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  • Theatre, Comedy
  • 3 out of 5 stars
  1. © Darren Bell
    © Darren Bell

    Christopher Fulford (Truscott) and Sam Frenchum (Hal)

  2. © Darren Bell
    © Darren Bell

    Sam Frenchum (Hal) Calvin Demba (Dennis)

  3. © Darren Bell
    © Darren Bell

    Christopher Fulford (Truscott) Calvin Demba (Dennis) Raphael Bar (Meadows) Ian Redford (McLeavy) Sam Frenchum (Hal) 

  4. © Darren Bell
    © Darren Bell

    Sinead Matthews (Fay) Ian Redford (McLeavy) Sam Frenchum (Hal)

  5. © Darren Bell
    © Darren Bell

    Sinead Matthews (Fay) Sam Frenchum (Hal) Ian Redford (McLeavy)


Time Out says

3 out of 5 stars

Orton's subversive farce still has some bite in 2017

Brilliant, tragic farceur Joe Orton’s 1965 play ‘Loot’ was a brick thrown gleefully at the crumbling edifice of imperial Britain, at the time as important as any record by The Beatles or The Stones. But 50 years on can it still hold the same power to shock?

The answer is no: the painful truths it told about human venality, self-interest and the corruption of our instistutions are now substantially imparted by any episode of ‘Love Island’. And Michael Fentiman’s fiftieth anniversary revival doesn’t exactly go out of its way to reinvent the play – it’s a solidly ’60s affair, all wheeler-dealer cockney accents and spivvy outfits.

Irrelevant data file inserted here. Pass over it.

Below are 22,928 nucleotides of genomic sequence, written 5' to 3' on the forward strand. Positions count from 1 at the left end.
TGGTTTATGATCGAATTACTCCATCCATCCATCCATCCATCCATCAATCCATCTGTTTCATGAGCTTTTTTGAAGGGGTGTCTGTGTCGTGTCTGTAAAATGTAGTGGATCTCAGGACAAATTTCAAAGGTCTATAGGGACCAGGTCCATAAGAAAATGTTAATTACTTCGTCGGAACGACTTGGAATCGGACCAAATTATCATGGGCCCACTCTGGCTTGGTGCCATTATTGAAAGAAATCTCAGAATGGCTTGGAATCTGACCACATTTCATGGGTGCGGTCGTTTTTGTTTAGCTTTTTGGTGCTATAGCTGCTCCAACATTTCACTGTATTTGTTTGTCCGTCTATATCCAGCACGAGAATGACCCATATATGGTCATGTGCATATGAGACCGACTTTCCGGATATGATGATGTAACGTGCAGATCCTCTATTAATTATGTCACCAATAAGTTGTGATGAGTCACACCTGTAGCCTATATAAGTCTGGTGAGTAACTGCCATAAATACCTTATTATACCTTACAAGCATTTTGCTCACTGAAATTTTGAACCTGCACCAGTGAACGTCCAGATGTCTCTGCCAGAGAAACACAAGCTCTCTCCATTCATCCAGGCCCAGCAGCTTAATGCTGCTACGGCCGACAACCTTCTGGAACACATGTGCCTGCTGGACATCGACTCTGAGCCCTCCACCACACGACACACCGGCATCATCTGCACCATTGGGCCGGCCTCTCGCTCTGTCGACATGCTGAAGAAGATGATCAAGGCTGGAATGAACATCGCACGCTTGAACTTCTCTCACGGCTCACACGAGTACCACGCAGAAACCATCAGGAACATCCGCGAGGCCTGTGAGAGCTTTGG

But if ‘Loot’ no longer feels revolutionary it does feel like a solid comedy. Following a family notionally in mourning over the loss of matriarch Mrs McLeavy, it swiftly morphs into a convoluted crime caper in which the brutally unsentimental clan attempt to stow the proceeds of a recent bank robbery in her coffin. But their schemes are disrupted by the arrival of the menacing Truscott (Christopher Fulford), who asks a lot of very awkward questions while swearing blind that he works for the Water Board.

Orton’s frenziedly farcical attacks on everything from respect for the dead to the respectability of the police don’t feel especially transgressive now. But they certainly don’t feel timid, and while the first half of ‘Loot’ feels creaky, there are some legitimately big laughs in the second.

The Park can be a slightly variable theatre, quality-wise, but the presence of the always-reliable Sinéad Matthews as Mrs McLeavey’s scheming nurse Fay is a reassuring sign. She infuses the part with a throaty gaucheness and blithe self-interest – Orton’s characters can be thin, vicious parodies in service to the greater whole, but Matthews makes Fay gloriously weird and watchable. Also a big shout-out to Anah Ruddin, who gamely spends the entire show playing the corpse.

Like a lot of things from the ’60s, ‘Loot’ probably made more sense if you were there. But this modest revival makes a solid case for its preservation on more than just historical grounds.

Andrzej Lukowski
Written by
Andrzej Lukowski


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